Biology in Medicine

Figure 14-1 Polydactyly and syndactyly malformations. A, Insertional polydactyly. This patient has heptadactyly with insertion of a digit in the central ray of the hand and a supernumerary postaxial digit. This malformation is typically associated with metacarpal fusion of the third and fourth digits. Insertional polydactyly is common in patients with Pallister-Hall syndrome. B, Postaxial polydactyly with severe cutaneous syndactyly of digits two through five. This type of malformation is seen in patients with Greig cephalopolysyndactyly syndrome. See Sources & Acknowledgments.

In contrast to malformations, deformations are caused by extrinsic factors impinging physically on the fetus during development. They are especially common during the second trimester of development when the fetus is constrained within the amniotic sac and uterus. For example, contractions of the joints of the extremities, known as arthrogryposes, in combination with deformation of the developing skull, occasionally accompany constraint of the fetus due to twin or triplet gestations or prolonged leakage of amniotic fluid (Fig. 14-2). Most deformations apparent at birth either resolve spontaneously or can be treated by external fixation devices to reverse the effects of the instigating cause.


Figure 14-2 Deformation known as congenital arthrogryposis seen with a condition referred to as amyoplasia. There are multiple, symmetrical joint contractures due to abnormal muscle development caused by severe fetal constraint in a pregnancy complicated by oligohydramnios. Intelligence is generally normal, and orthopedic rehabilitation is often successful. See Sources & Acknowledgments.

Disruptions, the third category of birth defect, result from destruction of irreplaceable normal fetal tissue. Disruptions are more difficult to treat than deformations because they involve actual loss of normal tissue. Disruptions may be the result of vascular insufficiency, trauma, or teratogens. One example is amnion disruption, the partial amputation of a fetal limb associated with strands of amniotic tissue. Amnion disruption is often recognized clinically by the presence of partial and irregular digit amputations in conjunction with constriction rings (Fig. 14-3).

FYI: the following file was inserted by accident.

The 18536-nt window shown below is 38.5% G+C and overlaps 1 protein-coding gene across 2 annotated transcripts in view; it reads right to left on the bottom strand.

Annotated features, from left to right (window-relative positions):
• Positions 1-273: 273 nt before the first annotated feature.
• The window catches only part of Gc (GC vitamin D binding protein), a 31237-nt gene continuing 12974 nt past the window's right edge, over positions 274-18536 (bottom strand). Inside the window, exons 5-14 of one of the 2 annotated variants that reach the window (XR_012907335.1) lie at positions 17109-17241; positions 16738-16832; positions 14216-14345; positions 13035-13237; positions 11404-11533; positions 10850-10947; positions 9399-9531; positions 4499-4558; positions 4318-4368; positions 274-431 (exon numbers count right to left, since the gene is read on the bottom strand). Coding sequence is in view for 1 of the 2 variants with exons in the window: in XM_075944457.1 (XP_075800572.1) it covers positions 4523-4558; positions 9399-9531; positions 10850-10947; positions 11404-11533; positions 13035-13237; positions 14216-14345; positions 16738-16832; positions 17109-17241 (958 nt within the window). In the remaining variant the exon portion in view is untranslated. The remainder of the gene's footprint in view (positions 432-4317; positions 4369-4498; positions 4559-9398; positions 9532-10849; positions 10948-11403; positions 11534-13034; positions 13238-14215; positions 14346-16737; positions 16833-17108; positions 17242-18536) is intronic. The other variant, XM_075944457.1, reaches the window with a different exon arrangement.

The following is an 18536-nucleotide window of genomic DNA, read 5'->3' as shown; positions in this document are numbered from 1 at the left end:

Figure 14-3 Disruption of limb development associated with amniotic bands. This 26-week fetus shows nearly complete disruption of the thumb with only a nubbin remaining. The third and fifth fingers have constriction rings of the middle and distal phalanges, respectively. The fourth digit is amputated distally with a small fragment of amnion attached to the tip. See Sources & Acknowledgments.

The pathophysiological concepts of malformations, deformations, and disruptions are useful clinical guides to the recognition, diagnosis, and treatment of birth defects, but they sometimes overlap. For example, vascular malformations may lead to disruption of distal structures, and urogenital malformations that cause oligohydramnios can cause fetal deformations. Thus a given constellation of birth defects in an individual may represent combinations of malformations, deformations, and disruptions.

Genetic, Genomic, and Environmental Causes of Malformations


Figure 14-4 The relative contribution of single-gene defects, chromosome abnormalities, copy number variants, multifactorial traits, and teratogens to birth defects.

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Nov 27, 2016 | Posted by in GENERAL & FAMILY MEDICINE | Comments Off on Biology in Medicine

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